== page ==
3. Intent MMAC policy that checks whether the policy configured app intents (on a package and/or signature basis) are allowed or not at run time. If not allowed, that intent will not be sent.

4. The files that configure policy are intent_mac.xml and mmac_types.xml and by default they are installed at: 
/system/etc/security/intent_mac.xml
/system/etc/security/mmac_types.xml

5. The main code for the service is
frameworks/base/core/java/andriod/content/pm/IntentMAC.java and MMACtypes.java


auditd Daemon


The majority of this text has been extracted from system/core/auditd/README that describes its configuration, however note that:
  • Kernel auditing is included by default when building the SE for Android supplied kernels (e.g. for goldfish kernel see thekernel/goldfish/arch/arm/configs/goldfish_arm7_defconfig file) and auditd daemon is also included by default (seebuild/target/product/core.mk - under the SELinux packages).
  • The audit daemon output is formatted so that ausearch(8) can be used to search for SELinux events.




reference:

2013年5月23日 星期四

Android SDK Commands

# Android模擬器命令列啟動模式
在android-sdk-windows-1.1\tools執行emulator以執行模擬器
加上-skin參數,指定顯示模式為HVGA-L,則可轉為橫向
emulator - skin HVGA-L (480*320,水平顯示)
emulator - skin HVGA-L (320*480,垂直顯示,模擬器預設模式)
emulator - skin HVGA-L (320*240,水平顯示)
emulator - skin HVGA-L (240*320,垂直顯示)

# 使用mksdcard指令模擬1GB的記憶卡
mksdcard 1024M sdcard.img

# 模擬插入 SD 卡的模擬器
emulator - sdcard sdcard.img

# 使用 adb+push 上載檔案到SD記憶卡
adb push 001.jpg /sdcard (複製檔案到 /sdcard 目錄下)
adb push pictures /sdcard (複製 picture 照片目錄到 /sdcard 目錄下)
adb push mp3 /sdcard (複製 mp3 音樂目錄到 /sdcard 目錄下)
adb shell (Android 模擬器啟動命令列模式)
#cd /sdcard (進入 /sdcard 目錄)
#ls (查看 SD 記憶卡中的檔案)

# 使用 adb+pull 從 SD 記憶卡下載檔案
adb pull /sdcard/001.jpg . (下載 /sdcard 目錄下的檔案)
adb pull /sdcard/pictures . (下載 sdcard 目錄下的 pictures 目錄)

# 刪除 SD 卡裡面的檔案
adb shell
#ced /sdcard
#rm 001.jpg (刪除 SD 記憶卡裡的檔案)
#rm -r * (刪除 SD 記憶卡裡所有檔案與目錄)

# Android模擬器影片播放方法
mksdcard 4096M video.img (製作一個影像檔的 SD 記憶卡)
adb push video.avi /sdcard (從電腦複製影像檔到 SD 卡中)
emulator -sdcard video.img (啟動模擬器並載入 SD 卡)
下載免費的影片播放軟體,ex: Meridian Video Player (iiivpa.apk)
http://sites.google.com/site/eternalsandbox/Home/meridian-video-player
adb install iiivpa.apk (安裝Meridian Video Player)
接下來就可以用裝上去的player播放.mp4、3gp與.wmv三種檔案格式

# 安裝 APK 應用程式
adb install filename.apk (安裝filename.apk)
adb install -r filename.apk (保留已設定資料,重新安裝filename.apk)
adb -s emulator-5554 install filename.apk (指定安裝 APK 套件在 5554 的 Android 模擬器中)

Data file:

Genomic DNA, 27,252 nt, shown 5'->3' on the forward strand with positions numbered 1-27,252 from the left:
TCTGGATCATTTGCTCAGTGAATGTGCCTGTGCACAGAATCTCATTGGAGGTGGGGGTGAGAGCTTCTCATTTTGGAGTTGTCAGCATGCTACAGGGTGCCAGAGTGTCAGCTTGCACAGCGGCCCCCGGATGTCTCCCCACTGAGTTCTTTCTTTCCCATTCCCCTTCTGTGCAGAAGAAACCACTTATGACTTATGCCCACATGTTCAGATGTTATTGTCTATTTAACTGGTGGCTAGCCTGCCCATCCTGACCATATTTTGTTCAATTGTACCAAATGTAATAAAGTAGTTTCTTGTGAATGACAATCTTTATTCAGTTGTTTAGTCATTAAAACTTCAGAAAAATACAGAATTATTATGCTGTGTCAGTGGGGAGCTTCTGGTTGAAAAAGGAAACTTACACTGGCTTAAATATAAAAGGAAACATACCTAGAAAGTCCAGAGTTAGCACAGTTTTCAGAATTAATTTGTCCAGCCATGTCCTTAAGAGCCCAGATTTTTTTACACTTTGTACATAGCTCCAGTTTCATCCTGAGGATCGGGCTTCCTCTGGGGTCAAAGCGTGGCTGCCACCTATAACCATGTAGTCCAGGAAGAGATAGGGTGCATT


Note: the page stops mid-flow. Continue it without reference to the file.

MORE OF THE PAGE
# 移除 APK 應用程式
adb uninstall package
adb uninstall -k package (移除程式時,保留資料)
此package名稱不是安裝APK套裝時的檔名或顯示在模擬器中的應用程式名稱
可以先到/data/data或data/app目錄下,查詢想移除的package名稱
adb shell
ls /data/data 或 /data/app (查詢 Package 名稱)
exit
adb uninstall package (移除查詢到的 Package)

# ADB 系統除錯與連結工具
$adb devices (顯示目前有多少個模擬器正在執行)
$adb -s <serialNumber> <command> (指定模擬器來操作)
adb -s emulator-5554 install email.apk
$adb install apkfile (安裝 APK 應用程式套件)
adb install email.apk
$adb uninstall package (移除 APK 應用程式套件)
adb uninstall com.android.email
$adb shell (進入 Android 系統指令列模式)
$ls
$dmesg (查看 Android Linux Kernel 運作訊息)
ls - 顯示檔案目錄
cd - 進入目錄
rm - 刪除檔案
mv - 移動檔案
mkdir - 產生目錄
rmdir - 刪除目錄

$adb push <file/dir> (複製檔案到 SD 卡)
adb push mp3 /sdcard
$adb pull <file/dir> . (從 Android 系統下載檔案)
adb pull /data/app/com.android.email
$adb logcat (監控模擬器運作紀錄,以Ctrl + c 離開監控模式)
$adb bugreport (產生 adb 除錯報告)
$adb get-state (獲得 adb 伺服器運作狀態)
$adb start-server (啟動 adb 伺服器)
$adb kill-server (關掉 adb 伺服器)
$adb forward tcp:6100 tcp:7100 (更改模擬器網路 TCP 通訊埠)
$adb shell ps -x (顯示 Android 上所有正在執行的行程)
$adb version (顯示 adb 版本)
$adb help (顯示 adb 指令參數)

# Emulator 命令列啟動參數
emulator -timezone Asia/Taipei (指定時區)
emulator -no-boo-anim (省略開機小機器人動畫畫面)
emulator -scale auto (調整模擬器視窗大小)
emulator - scale factor (factor: 0.1-3.0)
emulator -dpi-device 300 (更改模擬器的解析度,default為 165dpi)
emulator -skin <skinID> (更改模擬器顯示模式)
emulator -help-keys (顯示鍵盤快速鍵說明)
emulator -shell (相當於adb shell 功能)
emulator -data data.img (使 /data 目錄使用 data.img 的檔案空間)
emulator -sdcard sdcard.img (使 /sdcard 目錄使用 sdcard.img 的檔案空間)
emulator -cache cache.img (瀏覽器暫存檔儲存空間)
emulator -wipe-data (使模擬器恢復到原廠設定)
emulator -help (顯示 emulator 指令參數) 


#Android : adb shell am 命令列啟動Activity或傳送Intent

例如:
//啟動瀏覽器,打開目標網址
adb shell am -a android.intent.action.VIEW -d http://www.google.com
adb shell am broadcast -a org.meshpoint.anode.START -e cmdline /data/tmp/hello.js
//撥打電話,號碼是123456789
adb shell am start -a android.intent.action.CALL -d tel:123456789
am start -a android.intent.action.CALL -d tel:123456789
Starting: Intent { action=android.intent.action.CALL data=tel:123456789}

輸入按鍵 : adb shell input keyevent [KEY ID]
      例如,想要「解鎖」就鍵入「adb shell input keyevent 82」
     00 -> "KEYCODE_UNKNOWN"
     01 -> "KEYCODE_MENU"
     02 -> "KEYCODE_SOFT_RIGHT"
     03 -> "KEYCODE_HOME"
     04 -> "KEYCODE_BACK"
     05 -> "KEYCODE_CALL"
     06 -> "KEYCODE_ENDCALL"
     07 -> "KEYCODE_0"
     16 -> "KEYCODE_9"
     17 -> "KEYCODE_STAR"
     18 -> "KEYCODE_POUND"
     19 -> "KEYCODE_DPAD_UP"
     20 -> "KEYCODE_DPAD_DOWN"
     21 -> "KEYCODE_DPAD_LEFT"